The only rule of law is that this rule of prudence must be present to the mind of the Judge or the Jury as the case may be and be understood and appreciated by him or them. There is no rule of practice that there must, in every case, be corroboration before a conviction can be allowed to stand.”
18. In the Case before us out of the 12 (twelve) prosecution witness the father of the victim Putul namely, Abdul Jabbar deposed as P.W. 1 who deposed before the Court that on the night following 20.05.2001 at about 12 mid night his daughter Sabina Yesmin @ Putul aged about 13 years went out of her house with her cousin sister Parvin to attend the call of nature; while returning back Shafiqul with the aid of other accused persons forcibly kidnapped Putul; hearing alarm raised by Putul and Parvin other witnesses came around the scene but P. W. 1 was not at home. So he returned back at home on the next morning hearing the news on 21.05.2001; there was an attempt of compromise to recover the girl but it was in vain. Subsequently on 23.05.2001 an entry in the General Diary with Jhenaigati was registered. Yet the police could not trace her out. Therefore Abdul Jabbar the P.W. 1 lodged a petition of complaint with Nari-O-Shisu Nirjatan Daman Tribunal on 30.05.2001 marked as Exhibit-1; the victim Putul was kept confined and was shifted 37 times at different places and she was ravished by accused Shafiqul by force and had also forced her to put her signature in a Kabinnama.
19. In his cross-examination P.W. 1 has admitted that accused Shafiqul worked at his house as a house hold servant. He denied the suggestion that Shafiqul had to leave the job as Putul was in love with him or that Putul compelled him marry her.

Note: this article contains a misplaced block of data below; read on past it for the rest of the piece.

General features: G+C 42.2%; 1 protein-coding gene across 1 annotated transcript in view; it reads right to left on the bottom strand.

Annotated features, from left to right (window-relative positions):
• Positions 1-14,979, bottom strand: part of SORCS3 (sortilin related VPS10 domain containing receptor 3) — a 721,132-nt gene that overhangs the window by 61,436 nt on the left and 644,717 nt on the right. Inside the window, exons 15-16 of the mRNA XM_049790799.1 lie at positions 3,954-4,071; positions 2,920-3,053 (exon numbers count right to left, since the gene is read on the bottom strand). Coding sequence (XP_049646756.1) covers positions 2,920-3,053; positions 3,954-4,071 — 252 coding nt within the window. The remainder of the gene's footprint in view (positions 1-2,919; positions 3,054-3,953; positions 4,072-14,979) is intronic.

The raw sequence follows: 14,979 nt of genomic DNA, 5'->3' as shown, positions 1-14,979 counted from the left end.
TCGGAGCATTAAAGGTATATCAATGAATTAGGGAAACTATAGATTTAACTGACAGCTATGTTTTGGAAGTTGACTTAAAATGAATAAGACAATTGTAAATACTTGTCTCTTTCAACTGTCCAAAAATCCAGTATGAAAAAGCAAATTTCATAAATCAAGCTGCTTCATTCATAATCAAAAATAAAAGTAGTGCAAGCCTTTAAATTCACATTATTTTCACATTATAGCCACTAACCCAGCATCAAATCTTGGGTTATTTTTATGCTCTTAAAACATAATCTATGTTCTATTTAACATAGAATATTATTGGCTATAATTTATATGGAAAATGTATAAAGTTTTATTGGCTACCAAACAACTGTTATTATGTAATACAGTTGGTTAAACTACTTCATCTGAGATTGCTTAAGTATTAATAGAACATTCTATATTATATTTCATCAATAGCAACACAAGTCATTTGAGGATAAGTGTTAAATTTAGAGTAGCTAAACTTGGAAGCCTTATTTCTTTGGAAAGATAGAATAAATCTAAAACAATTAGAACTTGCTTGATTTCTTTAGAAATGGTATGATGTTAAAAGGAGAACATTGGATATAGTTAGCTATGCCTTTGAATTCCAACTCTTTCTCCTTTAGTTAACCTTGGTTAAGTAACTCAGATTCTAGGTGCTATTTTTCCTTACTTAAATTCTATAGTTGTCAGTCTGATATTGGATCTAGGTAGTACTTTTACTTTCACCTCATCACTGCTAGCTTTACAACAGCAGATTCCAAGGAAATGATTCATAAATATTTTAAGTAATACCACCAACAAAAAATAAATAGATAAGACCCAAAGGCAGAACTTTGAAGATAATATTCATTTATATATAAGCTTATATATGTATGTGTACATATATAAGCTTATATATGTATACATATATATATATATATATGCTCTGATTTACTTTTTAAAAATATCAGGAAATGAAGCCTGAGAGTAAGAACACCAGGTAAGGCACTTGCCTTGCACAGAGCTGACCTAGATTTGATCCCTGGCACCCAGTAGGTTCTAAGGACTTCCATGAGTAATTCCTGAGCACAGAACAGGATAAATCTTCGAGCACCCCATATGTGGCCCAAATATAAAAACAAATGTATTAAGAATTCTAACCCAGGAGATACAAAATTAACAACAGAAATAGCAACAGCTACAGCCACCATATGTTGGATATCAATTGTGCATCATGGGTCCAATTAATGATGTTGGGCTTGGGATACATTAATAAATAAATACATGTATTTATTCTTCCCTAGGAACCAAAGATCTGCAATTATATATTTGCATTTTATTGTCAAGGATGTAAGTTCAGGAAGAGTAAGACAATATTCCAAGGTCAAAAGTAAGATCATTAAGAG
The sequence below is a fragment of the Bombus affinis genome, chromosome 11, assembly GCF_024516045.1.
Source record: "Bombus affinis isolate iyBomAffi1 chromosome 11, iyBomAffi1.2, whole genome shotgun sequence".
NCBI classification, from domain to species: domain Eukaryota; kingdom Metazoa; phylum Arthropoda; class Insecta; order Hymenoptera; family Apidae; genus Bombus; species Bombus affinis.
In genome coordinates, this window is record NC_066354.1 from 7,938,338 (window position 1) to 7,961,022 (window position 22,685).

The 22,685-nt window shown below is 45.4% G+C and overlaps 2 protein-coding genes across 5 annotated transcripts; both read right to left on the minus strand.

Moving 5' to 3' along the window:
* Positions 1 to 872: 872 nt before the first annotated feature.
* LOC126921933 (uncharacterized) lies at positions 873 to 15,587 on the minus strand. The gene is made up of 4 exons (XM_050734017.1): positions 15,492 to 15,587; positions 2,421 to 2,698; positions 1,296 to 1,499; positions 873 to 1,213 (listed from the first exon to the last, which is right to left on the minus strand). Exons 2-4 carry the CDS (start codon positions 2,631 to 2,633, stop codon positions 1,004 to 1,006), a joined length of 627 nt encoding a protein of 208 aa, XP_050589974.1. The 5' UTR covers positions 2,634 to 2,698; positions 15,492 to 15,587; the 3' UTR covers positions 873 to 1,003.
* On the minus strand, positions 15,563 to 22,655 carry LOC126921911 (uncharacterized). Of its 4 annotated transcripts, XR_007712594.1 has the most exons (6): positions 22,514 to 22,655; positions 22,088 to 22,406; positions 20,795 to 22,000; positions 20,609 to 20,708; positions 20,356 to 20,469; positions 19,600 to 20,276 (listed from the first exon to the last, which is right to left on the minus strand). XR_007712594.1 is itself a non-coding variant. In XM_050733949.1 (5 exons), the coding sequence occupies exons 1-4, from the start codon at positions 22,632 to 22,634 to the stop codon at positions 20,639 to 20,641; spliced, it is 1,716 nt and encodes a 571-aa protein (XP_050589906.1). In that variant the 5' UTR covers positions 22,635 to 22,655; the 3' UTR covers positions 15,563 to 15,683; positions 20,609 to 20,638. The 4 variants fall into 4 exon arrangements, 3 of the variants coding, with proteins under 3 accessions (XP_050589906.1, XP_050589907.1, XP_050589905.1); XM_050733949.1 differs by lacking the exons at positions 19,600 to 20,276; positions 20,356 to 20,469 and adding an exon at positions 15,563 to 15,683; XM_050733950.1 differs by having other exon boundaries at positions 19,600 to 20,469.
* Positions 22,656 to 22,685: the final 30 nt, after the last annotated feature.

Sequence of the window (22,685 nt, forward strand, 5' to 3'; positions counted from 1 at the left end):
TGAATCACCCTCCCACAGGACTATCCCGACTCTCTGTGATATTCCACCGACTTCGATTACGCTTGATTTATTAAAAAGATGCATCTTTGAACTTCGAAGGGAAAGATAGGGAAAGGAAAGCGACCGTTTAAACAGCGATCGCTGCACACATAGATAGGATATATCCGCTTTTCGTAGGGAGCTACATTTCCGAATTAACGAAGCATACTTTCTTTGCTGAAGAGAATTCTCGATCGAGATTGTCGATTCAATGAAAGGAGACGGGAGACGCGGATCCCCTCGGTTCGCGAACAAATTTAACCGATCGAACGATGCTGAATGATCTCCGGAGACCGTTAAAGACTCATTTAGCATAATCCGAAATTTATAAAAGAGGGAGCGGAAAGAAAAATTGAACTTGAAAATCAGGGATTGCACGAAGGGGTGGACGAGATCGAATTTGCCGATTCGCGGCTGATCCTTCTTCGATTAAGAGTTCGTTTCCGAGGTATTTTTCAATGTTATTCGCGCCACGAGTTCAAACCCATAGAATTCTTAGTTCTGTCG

20. P.W. 2 Sabina Yeasmin @ Putul, the victim girl deposed to the effect that on the night following 20.05.2001 at about 12 mid night she along with her cousin Parvin went out of the house to attend call of nature when accused Shafiqul and his men kidanpped her by force pointing arms, she was lifted to the house of Billal where she was detained and shafiqul committed rape; next morning she was shifted to the house of accused Bakkar where also she was violated against her will by force and on the following night she was taken to Mirganj and where she was kept confined for 10/12 days. Thereafter she was taken to Char Sherpur by night. In the manner as aforesaid she was shifted from one place to another by accused Shafiqul, but all the times in all the places she was violated against her will by Shafiqul rather forcibly; the victim was confined at the house of Shamser Munshi wherefrom the police could recover her. Subsequently, she was taken to the Magistrate who recorded her statement and later on she was taken to Sherpur Sadar Hospital for medical examination and ultimately she was handed over to her father’s custody; this witness P.W. 2 admitted her signature on the statement recorded under section 22 of the said Ain. She also deposed that her signature was obtained by force in the Kabin Nama. In her cross-examination P.W. 2 admitted that accused Shafiqul was serving as house servant for about a year last. She also disclosed that Shafiqul kept her confined for long 37 days at different places and had raped her on 10 to 12 occasions. She denied the suggestion that out of love and affection she had voluntarily left her parent’s house with Shafiqul and she herself compelled him to marry her. Victim Putul however, denied all the defence suggestion.
21. Halima Khatun, the mother of victim Putul deposed as P.W. 3 to the effect that on the fateful night at about 12 mid night her daughter Putul along with Parvin had gone out of the house to attend their call of nature where accused Shafiqul along others forcibly kidnapped her daughter Putul. Hearing alarm raised by Putul and Parvin she along with other witnesses rushed to the scene of occurrence and had recognized the accused persons with the help of torch light, but could not proceed as the miscreants were carrying weapons. Thereafter for the last 37 days Putul could not be traced out but ultimately police could recover the girl and on returning back home Putul disclosed the acts of rape committed by accused Shafiqul upon her keeping confined at different places.